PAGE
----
Housing Starts and Permits Improve But Not Enough

Mish

Starts and permits improve but remain below pre-covid levels and levels of a year ago.

Here are the key numbers from this mornings Residential New Construction report.

Building Permits 

Privately-owned housing units authorized by building permits in June were at a seasonally adjusted annual rate of 1,241,000. This is 2.1 percent above the revised May rate of 1,216,000, but is 2.5 percent below the June 2019 rate of 1,273,000. 

Single-family authorizations in June were at a rate of 834,000; this is 11.8 percent  above the revised May figure of 746,000. Authorizations of units in buildings with five units or more were at a rate of 368,000 in June. 

Housing Starts 

Privately-owned housing starts in June were at a seasonally adjusted annual rate of 1,186,000. This is 17.3 percent above the revised May estimate of 1,011,000, but is 4.0 percent below the June 2019 rate of 1,235,000. 

Single-family housing starts in June were at a rate of 831,000; this is 17.2 percent above the revised May figure of 709,000. The June rate for units in buildings with five units or more was 350,000.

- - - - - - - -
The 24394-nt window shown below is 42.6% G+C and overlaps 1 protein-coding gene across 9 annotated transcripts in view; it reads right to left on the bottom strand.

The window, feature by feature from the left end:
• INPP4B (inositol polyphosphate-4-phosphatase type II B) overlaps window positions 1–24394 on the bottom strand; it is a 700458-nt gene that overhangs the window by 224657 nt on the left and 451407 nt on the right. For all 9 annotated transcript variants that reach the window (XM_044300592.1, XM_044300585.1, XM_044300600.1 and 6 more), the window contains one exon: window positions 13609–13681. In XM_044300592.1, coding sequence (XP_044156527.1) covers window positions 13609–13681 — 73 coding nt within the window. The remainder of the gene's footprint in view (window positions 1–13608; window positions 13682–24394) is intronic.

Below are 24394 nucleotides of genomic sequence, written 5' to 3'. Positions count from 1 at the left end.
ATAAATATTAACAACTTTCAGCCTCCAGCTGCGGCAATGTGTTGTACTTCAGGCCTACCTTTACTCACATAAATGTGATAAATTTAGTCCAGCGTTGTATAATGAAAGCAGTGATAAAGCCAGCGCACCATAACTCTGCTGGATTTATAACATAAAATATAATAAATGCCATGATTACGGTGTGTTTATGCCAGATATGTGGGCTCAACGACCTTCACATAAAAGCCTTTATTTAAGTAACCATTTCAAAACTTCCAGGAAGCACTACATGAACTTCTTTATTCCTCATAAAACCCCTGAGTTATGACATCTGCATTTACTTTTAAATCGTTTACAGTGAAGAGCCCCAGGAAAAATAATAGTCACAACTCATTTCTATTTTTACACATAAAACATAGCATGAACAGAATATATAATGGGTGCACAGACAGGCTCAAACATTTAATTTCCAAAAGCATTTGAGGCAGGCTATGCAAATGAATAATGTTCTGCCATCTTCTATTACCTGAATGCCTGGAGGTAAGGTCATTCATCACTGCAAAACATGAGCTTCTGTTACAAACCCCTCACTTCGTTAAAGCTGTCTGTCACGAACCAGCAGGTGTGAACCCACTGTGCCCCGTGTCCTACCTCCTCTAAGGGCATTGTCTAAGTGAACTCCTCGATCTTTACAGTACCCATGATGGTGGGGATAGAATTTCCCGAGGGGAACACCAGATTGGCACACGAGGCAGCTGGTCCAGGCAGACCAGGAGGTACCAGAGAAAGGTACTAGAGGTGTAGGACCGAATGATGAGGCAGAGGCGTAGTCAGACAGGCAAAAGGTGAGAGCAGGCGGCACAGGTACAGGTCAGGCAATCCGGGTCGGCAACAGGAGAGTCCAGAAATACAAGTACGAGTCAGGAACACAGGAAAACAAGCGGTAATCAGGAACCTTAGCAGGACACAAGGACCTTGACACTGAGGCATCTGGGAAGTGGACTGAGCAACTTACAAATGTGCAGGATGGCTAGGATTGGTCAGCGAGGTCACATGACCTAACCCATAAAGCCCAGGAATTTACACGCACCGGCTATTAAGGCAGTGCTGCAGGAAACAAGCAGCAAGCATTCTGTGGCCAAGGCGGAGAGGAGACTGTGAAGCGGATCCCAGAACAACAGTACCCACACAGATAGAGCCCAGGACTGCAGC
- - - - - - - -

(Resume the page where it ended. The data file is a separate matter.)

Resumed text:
Housing Completions 

Privately-owned housing completions in June were at a seasonally adjusted annual rate of 1,225,000. This is 4.3 percent above the revised May estimate of 1,174,000 and is 5.1 percent above the June 2019 rate of 1,166,000. 

Single-family housing completions in June were at a rate of 910,000; this is 9.6 percent above the revised May rate of 830,000. The June rate for units in buildings with five units or more was 311,000. 

Housing Starts and Permits 1965-Present 

Housing Starts and Permits 1965-Present for June 2020

The above chart puts a needed perspective on how Covid-19 slammed new housing construction. 

Yet, even before Covid, housing housing starts were at 1970's levels. 

Related Articles 

There are still 32 million people on some for of unemployment insurance. It is safe to say they will not be in the housing market.

Also note that millennials have abandoned plans to buy a home.

For discussion, please click on the above links.

Mish

Comments (25)
No. 1-12
Tony Bennett
Tony Bennett

June will be high water mark for a lot of economic numbers (for this cycle).

MiTurn
MiTurn

It would be interesting to see where the hot spots are and where things have really tanked. Seems bi-polar. A lot of anecdotal evidence for both ends of the spectrum.

KansasDog
KansasDog

I was hoping a crash would slow down the slaughter of my rural area but I didn't factor in riots and pandemics.

IA Hawkeye in SoCal
IA Hawkeye in SoCal

Interest rates falling and SoCal home prices still rising. Expect 2% 30 year mortgages within 24 months.

We lopped off 1/3 of the economy, yet starts only fell 4%? A majority of those affected by the horrendous unemployment, were probably not homeowner material in the first place.

Anda
Anda